Why are triangles such a good way of describing 3D models? "Obvious though it may sound," says Mr. Howes, "it is because there is really only one way to represent a triangle. By definition, they always have exactly three sides and vertices, so they are always planar and they can always be made to tile an area without gaps and overlaps. Every commercial surface or solid modeling system can generate accurate faceted representations of its models (even if only for color shading), whereas there are many different surface formulations. Even if you pick a single general representation like NURBS, there are still many different ways to represent the same geometry. Also, since STL is a much more tightly defined standard [due to its narrowly defined purpose and the proprietary environment in which it was developed], there are no different `flavors' from different CAD systems."
We should make clear at this point that no one initially creates geometry with an STL-type faceted model. Rather, 3D geometry is created with conventional modeling tools -- surfaces and solids -- and then converted to the faceted approximation of the original. A user-input tolerance is applied by a triangle-fitting algorithm, much in the same way that a cordal deviation tolerance is used to create 3D tool path from some form of reference geometry.
How Triangles Help Machining
Where do STL files pay off for machinists? According to Mr. Howes, "The key advantage of using the STL file format is that it communicates only the data that the NC programmer needs -- the geometry of the part. There is none of the extra information in the file to indicate the structure of the original CAD file." That helps simplify the process of transferring workpiece geometry from one system to another and also saves work and errors since the STL file is by definition a closed, unambiguous solid.
On the CAM side, not having access to all of the original surface data can at times prove to be a limitation, but that's certainly not a given. Indeed, if the STL file is properly constructed, it should preclude the NC programmer's need to get at the surface data in the first place. "Although the structure of a CAD model may be useful for machining, this is not always the case," says Mr. Howes. "Most toolmakers are familiar with the requirement to remodel parts of a job because the model structure didn't fit with their manufacturing requirements and the capabilities of their CAM software. Typically, many small surfaces may need to be combined so they can be machined as one, or fillets may need to be added to prevent gouging at surface boundaries that don't meet exactly. None of these modeling operations should be necessary when creating tool path from an STL file because the algorithms only rely on the shape of the part, not on the arrangement of component surfaces."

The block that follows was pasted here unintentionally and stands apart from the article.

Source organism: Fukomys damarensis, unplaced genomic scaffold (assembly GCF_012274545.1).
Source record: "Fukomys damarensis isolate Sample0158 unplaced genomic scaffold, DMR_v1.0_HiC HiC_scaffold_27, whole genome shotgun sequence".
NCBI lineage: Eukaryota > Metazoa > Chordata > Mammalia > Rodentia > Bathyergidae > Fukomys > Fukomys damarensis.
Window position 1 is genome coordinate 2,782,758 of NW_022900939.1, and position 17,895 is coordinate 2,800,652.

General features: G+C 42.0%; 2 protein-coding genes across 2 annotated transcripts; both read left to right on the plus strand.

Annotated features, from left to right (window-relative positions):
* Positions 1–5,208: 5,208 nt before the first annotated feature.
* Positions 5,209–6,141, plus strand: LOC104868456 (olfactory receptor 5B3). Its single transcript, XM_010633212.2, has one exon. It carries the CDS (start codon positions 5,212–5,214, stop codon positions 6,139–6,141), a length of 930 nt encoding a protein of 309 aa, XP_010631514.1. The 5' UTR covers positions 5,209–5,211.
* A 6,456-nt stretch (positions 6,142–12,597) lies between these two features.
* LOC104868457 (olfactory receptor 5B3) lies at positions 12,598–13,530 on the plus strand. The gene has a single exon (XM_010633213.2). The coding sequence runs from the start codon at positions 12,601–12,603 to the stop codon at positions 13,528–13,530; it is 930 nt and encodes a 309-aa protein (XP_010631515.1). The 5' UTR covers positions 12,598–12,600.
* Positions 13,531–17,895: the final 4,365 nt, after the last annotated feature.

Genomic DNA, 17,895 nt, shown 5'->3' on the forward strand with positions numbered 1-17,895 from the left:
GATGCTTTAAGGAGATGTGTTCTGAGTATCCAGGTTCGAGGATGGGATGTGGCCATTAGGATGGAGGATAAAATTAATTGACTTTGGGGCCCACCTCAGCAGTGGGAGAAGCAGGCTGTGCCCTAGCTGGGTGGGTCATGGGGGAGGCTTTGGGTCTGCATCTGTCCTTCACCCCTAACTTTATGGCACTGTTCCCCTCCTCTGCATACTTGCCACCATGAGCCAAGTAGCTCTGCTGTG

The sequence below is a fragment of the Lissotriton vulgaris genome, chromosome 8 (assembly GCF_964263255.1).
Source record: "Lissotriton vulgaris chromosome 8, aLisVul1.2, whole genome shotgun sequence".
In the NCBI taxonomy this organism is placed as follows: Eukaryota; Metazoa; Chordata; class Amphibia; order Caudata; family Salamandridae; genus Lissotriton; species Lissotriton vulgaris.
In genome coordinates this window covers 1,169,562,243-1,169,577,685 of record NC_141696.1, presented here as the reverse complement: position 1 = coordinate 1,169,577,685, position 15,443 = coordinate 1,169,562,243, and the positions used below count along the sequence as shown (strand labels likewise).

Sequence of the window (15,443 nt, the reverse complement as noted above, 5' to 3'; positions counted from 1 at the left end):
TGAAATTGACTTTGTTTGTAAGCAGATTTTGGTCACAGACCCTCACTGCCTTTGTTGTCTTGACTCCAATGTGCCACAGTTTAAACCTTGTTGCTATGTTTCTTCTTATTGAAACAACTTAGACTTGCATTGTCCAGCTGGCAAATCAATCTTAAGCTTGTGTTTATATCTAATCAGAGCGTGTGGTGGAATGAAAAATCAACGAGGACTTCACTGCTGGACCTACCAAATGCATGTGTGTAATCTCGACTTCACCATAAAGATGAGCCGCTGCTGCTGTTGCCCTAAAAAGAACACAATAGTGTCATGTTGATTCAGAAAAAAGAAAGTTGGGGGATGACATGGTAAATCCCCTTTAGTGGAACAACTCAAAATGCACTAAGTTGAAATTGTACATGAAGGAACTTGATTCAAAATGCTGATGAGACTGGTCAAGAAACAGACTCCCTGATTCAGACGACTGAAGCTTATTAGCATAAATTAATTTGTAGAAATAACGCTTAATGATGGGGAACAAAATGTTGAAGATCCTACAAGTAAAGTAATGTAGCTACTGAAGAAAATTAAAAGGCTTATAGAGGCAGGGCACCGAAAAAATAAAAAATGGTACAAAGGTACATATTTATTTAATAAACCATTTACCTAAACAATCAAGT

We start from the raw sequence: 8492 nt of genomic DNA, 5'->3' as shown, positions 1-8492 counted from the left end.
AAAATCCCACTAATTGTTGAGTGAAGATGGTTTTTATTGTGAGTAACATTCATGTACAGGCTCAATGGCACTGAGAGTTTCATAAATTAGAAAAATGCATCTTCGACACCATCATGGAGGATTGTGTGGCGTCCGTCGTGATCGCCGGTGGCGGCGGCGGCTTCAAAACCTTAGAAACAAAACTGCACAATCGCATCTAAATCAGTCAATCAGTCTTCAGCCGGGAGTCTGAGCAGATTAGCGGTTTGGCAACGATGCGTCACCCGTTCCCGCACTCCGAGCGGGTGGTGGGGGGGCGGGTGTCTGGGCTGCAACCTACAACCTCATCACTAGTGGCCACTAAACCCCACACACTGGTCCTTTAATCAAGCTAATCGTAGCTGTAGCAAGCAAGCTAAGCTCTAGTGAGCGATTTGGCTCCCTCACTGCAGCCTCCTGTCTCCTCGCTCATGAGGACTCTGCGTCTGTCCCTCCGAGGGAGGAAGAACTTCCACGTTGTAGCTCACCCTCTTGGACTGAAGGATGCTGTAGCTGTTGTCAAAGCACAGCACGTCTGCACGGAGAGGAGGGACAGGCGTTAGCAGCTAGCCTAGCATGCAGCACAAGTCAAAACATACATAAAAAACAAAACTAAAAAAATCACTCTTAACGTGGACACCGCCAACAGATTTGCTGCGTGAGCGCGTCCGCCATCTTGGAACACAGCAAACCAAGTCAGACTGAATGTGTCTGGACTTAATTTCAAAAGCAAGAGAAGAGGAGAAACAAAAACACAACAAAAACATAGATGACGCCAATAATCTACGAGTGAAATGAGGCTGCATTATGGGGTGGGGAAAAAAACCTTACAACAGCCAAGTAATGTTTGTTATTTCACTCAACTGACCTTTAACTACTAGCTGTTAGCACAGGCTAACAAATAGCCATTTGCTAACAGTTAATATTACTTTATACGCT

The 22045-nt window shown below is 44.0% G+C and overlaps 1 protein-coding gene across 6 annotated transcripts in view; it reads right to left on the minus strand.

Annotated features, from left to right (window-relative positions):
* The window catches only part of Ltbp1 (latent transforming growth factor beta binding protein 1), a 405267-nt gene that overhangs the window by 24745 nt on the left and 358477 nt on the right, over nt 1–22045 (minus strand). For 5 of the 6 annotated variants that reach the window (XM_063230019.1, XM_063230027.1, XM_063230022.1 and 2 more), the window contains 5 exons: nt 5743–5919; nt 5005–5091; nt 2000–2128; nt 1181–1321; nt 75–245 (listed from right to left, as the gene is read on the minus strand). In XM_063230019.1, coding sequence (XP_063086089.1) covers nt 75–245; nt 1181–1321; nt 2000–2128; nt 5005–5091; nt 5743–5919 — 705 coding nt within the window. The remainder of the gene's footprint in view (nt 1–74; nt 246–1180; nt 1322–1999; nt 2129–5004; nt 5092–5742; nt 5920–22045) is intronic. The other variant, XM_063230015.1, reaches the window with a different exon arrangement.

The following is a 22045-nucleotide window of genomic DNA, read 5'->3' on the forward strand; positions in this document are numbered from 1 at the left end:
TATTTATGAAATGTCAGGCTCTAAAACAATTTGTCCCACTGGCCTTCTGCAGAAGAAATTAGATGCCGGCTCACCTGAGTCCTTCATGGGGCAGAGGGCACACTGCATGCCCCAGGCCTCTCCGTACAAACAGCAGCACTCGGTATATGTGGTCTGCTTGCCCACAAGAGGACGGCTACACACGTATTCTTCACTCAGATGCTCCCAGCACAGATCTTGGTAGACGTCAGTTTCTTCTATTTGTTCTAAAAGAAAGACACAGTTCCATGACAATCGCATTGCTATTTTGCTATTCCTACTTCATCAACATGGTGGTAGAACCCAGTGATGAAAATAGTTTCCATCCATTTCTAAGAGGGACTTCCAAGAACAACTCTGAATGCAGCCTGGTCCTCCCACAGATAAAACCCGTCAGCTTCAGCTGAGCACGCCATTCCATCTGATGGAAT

Moreover, Delcam contends that the original structure of a CAD model can adversely affect the tool path in some cases, depending on how the CAM system utilizes the surface information. For example, some CAM systems will ignore a fillet between two surfaces unless they are properly trimmed, and that will result in a gouge. And there's always the case where the CAD operator doesn't quite get around to making sure all the fillets are there to begin with, or to making sure all surfaces are properly joined, the latter of which may result in the tool "dropping through" an inadvertent hole in the geometry.
Delcam also argues that the calculation of tool path from a faceted model can be much faster than when working directly with complex surfaces. Because the mathematical representation of the faceted model is quite simple, the algorithms for generating tool path can be relatively simple as well, and more readily optimized. Conversely, when working from complex surface representations, the tool path algorithms must be able to cope with a much broader set of contingencies embodied in the math. The simplicity of the faceted model also permits the CAM developer to run many more tests on the quality of its tool path processor before each release of the software is shipped.
There is a downside to working with STL files. Perhaps the most obvious is that a faceted model is an approximation of the original surface geometry, which calls its accuracy into question. Practically speaking, however, this issue is relatively minor from the machinist's standpoint. Why? Sooner or later the model will become faceted anyway because all contouring moves in a 3D part program will be composed of linear movements in all but a very few exceptions.